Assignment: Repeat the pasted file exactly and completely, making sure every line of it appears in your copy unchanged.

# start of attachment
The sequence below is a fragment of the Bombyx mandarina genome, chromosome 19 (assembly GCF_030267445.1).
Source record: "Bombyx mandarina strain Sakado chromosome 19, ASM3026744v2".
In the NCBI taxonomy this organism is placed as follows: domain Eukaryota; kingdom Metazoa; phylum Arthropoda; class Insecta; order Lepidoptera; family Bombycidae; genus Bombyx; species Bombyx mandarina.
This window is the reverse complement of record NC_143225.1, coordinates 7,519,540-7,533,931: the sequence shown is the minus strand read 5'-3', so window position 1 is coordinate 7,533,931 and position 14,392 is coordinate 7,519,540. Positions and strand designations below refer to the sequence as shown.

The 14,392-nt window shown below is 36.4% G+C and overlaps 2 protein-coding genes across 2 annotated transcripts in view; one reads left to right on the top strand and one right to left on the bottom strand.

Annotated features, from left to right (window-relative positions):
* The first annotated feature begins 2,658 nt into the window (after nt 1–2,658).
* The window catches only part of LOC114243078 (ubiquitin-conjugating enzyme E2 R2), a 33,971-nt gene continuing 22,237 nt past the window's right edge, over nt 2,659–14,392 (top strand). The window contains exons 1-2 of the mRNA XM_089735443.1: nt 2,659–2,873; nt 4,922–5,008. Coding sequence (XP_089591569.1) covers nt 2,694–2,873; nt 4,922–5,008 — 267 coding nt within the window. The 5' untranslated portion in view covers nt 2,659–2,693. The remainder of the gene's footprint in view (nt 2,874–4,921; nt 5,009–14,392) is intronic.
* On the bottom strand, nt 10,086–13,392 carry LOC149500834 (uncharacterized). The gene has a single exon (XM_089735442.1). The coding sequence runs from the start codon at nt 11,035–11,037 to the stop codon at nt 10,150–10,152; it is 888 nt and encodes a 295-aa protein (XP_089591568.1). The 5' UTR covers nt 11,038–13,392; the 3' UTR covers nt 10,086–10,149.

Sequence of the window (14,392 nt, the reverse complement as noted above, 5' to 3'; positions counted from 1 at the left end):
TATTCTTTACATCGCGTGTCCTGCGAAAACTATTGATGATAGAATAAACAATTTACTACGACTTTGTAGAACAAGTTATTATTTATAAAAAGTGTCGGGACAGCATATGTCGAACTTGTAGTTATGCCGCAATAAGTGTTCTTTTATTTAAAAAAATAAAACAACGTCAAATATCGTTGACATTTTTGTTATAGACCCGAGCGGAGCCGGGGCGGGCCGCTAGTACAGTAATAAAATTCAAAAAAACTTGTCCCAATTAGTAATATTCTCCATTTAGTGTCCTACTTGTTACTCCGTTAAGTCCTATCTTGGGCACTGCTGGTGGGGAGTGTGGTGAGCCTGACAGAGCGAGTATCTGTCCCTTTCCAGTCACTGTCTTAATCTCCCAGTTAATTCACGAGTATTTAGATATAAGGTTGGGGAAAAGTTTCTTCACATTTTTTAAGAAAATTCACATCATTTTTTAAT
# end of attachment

The sequence below is a fragment of the Bombyx mandarina genome, chromosome 19 (assembly GCF_030267445.1).
Source record: "Bombyx mandarina strain Sakado chromosome 19, ASM3026744v2".
In the NCBI taxonomy this organism is placed as follows: domain Eukaryota; kingdom Metazoa; phylum Arthropoda; class Insecta; order Lepidoptera; family Bombycidae; genus Bombyx; species Bombyx mandarina.
This window is the reverse complement of record NC_143225.1, coordinates 7,519,540-7,533,931: the sequence shown is the minus strand read 5'-3', so window position 1 is coordinate 7,533,931 and position 14,392 is coordinate 7,519,540. Positions and strand designations below refer to the sequence as shown.

The 14,392-nt window shown below is 36.4% G+C and overlaps 2 protein-coding genes across 2 annotated transcripts in view; one reads left to right on the top strand and one right to left on the bottom strand.

Annotated features, from left to right (window-relative positions):
* The first annotated feature begins 2,658 nt into the window (after nt 1–2,658).
* The window catches only part of LOC114243078 (ubiquitin-conjugating enzyme E2 R2), a 33,971-nt gene continuing 22,237 nt past the window's right edge, over nt 2,659–14,392 (top strand). The window contains exons 1-2 of the mRNA XM_089735443.1: nt 2,659–2,873; nt 4,922–5,008. Coding sequence (XP_089591569.1) covers nt 2,694–2,873; nt 4,922–5,008 — 267 coding nt within the window. The 5' untranslated portion in view covers nt 2,659–2,693. The remainder of the gene's footprint in view (nt 2,874–4,921; nt 5,009–14,392) is intronic.
* On the bottom strand, nt 10,086–13,392 carry LOC149500834 (uncharacterized). The gene has a single exon (XM_089735442.1). The coding sequence runs from the start codon at nt 11,035–11,037 to the stop codon at nt 10,150–10,152; it is 888 nt and encodes a 295-aa protein (XP_089591568.1). The 5' UTR covers nt 11,038–13,392; the 3' UTR covers nt 10,086–10,149.

Sequence of the window (14,392 nt, the reverse complement as noted above, 5' to 3'; positions counted from 1 at the left end):
TATTCTTTACATCGCGTGTCCTGCGAAAACTATTGATGATAGAATAAACAATTTACTACGACTTTGTAGAACAAGTTATTATTTATAAAAAGTGTCGGGACAGCATATGTCGAACTTGTAGTTATGCCGCAATAAGTGTTCTTTTATTTAAAAAAATAAAACAACGTCAAATATCGTTGACATTTTTGTTATAGACCCGAGCGGAGCCGGGGCGGGCCGCTAGTACAGTAATAAAATTCAAAAAAACTTGTCCCAATTAGTAATATTCTCCATTTAGTGTCCTACTTGTTACTCCGTTAAGTCCTATCTTGGGCACTGCTGGTGGGGAGTGTGGTGAGCCTGACAGAGCGAGTATCTGTCCCTTTCCAGTCACTGTCTTAATCTCCCAGTTAATTCACGAGTATTTAGATATAAGGTTGGGGAAAAGTTTCTTCACATTTTTTAAGAAAATTCACATCATTTTTTAAT